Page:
0
$\begingroup$

In the spectrum of the blue part in a candle flame, there’s a violet emission at 432 nm due to excited CH* molecules (chemiluminescence). Why 432? Why not 400 or 500? There are emissions at 436, 475 and 520 nm too. Why these numbers? Is it because the energies of the photons emitted correspond to these wavelengths, as E = hc/λ?

$\endgroup$
0
$\begingroup$

Yes. And because those energies correspond to differences in energy between bonds in CH and C2 and bonds in the CO2 and H2O reaction products.

$\endgroup$
2
  • $\begingroup$ The wavelength of chemiluminescence is only related to energy difference between the electronically excited and the ground state of CH radical, not to the energy of other molecules and not really to bond energy. $\endgroup$
    – gigacyan
    Mar 17 '15 at 8:45
  • $\begingroup$ Very true. I should have taken more time with this. $\endgroup$
    – mmesser314
    Mar 17 '15 at 13:12
0
$\begingroup$

Atoms and small molecules have discrete energetic states. When an excited molecule relaxes to the ground state by emitting a photon, the energy (wavelength) of this photon is equal to the energy difference between the 2 states.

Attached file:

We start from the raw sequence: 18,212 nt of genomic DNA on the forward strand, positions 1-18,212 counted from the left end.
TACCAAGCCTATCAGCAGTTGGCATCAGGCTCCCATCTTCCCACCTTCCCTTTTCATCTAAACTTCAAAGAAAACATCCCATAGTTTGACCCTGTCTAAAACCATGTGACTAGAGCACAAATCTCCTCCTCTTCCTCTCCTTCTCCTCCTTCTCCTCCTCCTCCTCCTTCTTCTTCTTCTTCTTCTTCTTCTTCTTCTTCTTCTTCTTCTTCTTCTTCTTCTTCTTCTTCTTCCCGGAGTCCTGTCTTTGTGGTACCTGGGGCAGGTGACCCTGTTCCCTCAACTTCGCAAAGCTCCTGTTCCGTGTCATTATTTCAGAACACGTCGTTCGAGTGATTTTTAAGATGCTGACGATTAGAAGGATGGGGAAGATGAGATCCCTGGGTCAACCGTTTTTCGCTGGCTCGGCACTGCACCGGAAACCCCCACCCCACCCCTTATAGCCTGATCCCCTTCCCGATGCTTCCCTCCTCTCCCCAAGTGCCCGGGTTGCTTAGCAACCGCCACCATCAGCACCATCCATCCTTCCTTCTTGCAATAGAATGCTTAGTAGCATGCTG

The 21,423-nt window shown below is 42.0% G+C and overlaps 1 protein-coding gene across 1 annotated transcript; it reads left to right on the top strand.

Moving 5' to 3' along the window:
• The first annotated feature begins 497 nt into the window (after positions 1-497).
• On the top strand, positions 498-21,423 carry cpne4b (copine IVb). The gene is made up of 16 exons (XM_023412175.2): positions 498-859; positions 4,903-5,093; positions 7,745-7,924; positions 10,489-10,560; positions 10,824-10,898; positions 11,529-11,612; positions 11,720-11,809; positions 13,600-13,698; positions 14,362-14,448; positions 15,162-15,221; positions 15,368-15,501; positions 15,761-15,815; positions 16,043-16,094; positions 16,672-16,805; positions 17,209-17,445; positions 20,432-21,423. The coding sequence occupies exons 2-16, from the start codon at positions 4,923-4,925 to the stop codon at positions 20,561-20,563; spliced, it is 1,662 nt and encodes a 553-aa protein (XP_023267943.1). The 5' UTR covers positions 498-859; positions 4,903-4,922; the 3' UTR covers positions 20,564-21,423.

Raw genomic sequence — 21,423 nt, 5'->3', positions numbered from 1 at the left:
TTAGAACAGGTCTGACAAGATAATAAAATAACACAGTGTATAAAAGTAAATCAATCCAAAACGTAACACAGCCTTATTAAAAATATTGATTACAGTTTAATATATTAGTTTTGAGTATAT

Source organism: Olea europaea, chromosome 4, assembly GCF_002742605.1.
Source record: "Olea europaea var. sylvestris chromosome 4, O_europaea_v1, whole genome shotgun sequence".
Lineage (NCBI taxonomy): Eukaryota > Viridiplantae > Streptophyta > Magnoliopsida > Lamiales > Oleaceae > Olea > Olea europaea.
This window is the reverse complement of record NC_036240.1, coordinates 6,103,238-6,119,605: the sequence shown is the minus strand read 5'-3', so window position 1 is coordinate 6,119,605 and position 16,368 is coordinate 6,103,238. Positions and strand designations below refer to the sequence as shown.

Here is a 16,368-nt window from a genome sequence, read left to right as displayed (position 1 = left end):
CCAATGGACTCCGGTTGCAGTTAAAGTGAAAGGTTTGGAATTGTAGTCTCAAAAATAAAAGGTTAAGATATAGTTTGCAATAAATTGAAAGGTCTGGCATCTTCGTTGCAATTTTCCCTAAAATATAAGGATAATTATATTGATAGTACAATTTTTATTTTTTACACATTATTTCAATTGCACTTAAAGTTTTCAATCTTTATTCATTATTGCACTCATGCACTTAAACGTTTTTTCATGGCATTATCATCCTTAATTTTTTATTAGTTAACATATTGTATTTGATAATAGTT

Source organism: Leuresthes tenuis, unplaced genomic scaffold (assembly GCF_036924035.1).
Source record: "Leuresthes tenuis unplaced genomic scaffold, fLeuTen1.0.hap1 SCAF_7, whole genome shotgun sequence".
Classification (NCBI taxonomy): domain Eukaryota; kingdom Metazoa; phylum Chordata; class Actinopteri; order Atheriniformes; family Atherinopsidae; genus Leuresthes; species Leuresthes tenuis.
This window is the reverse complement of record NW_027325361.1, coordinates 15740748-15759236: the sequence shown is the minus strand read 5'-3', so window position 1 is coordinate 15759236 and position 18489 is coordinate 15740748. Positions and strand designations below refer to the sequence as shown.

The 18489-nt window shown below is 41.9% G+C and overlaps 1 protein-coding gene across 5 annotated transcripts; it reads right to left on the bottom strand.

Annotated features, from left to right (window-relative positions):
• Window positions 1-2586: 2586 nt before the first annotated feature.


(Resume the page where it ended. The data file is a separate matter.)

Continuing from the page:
$\endgroup$
3
  • $\begingroup$ Is the photon’s energy unequal to the energy difference between the states? $\endgroup$
    – Michael Dy
    Mar 20 '15 at 6:40
  • $\begingroup$ It is equal to a energy difference between two states (of the same molecule). Since small molecules have not too many states, there is only a fixed number of wavelengths they can emit at. $\endgroup$
    – gigacyan
    Mar 20 '15 at 10:02
  • $\begingroup$ Your answer here is the answer to my other question too. If you want, copy your answer and paste it to that page. I’d make it the “accepted answer.” $\endgroup$
    – Michael Dy
    Mar 20 '15 at 13:13

Your Answer

By clicking “Post Your Answer”, you agree to our terms of service, privacy policy and cookie policy

Not the answer you're looking for? Browse other questions tagged or ask your own question.